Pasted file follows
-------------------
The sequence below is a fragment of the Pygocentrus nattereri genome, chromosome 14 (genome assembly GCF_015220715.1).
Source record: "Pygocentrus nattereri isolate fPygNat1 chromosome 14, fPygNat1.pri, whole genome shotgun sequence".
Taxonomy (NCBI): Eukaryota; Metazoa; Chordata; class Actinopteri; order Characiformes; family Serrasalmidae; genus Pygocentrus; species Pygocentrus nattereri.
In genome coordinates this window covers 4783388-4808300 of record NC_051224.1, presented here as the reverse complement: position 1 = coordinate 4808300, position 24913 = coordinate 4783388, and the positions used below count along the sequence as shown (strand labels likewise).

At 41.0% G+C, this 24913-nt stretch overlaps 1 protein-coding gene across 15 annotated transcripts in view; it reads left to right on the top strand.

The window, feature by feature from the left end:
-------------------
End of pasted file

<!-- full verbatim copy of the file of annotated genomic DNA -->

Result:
The sequence below is a fragment of the Pygocentrus nattereri genome, chromosome 14 (genome assembly GCF_015220715.1).
Source record: "Pygocentrus nattereri isolate fPygNat1 chromosome 14, fPygNat1.pri, whole genome shotgun sequence".
Taxonomy (NCBI): Eukaryota; Metazoa; Chordata; class Actinopteri; order Characiformes; family Serrasalmidae; genus Pygocentrus; species Pygocentrus nattereri.
In genome coordinates this window covers 4783388-4808300 of record NC_051224.1, presented here as the reverse complement: position 1 = coordinate 4808300, position 24913 = coordinate 4783388, and the positions used below count along the sequence as shown (strand labels likewise).

At 41.0% G+C, this 24913-nt stretch overlaps 1 protein-coding gene across 15 annotated transcripts in view; it reads left to right on the top strand.

The window, feature by feature from the left end: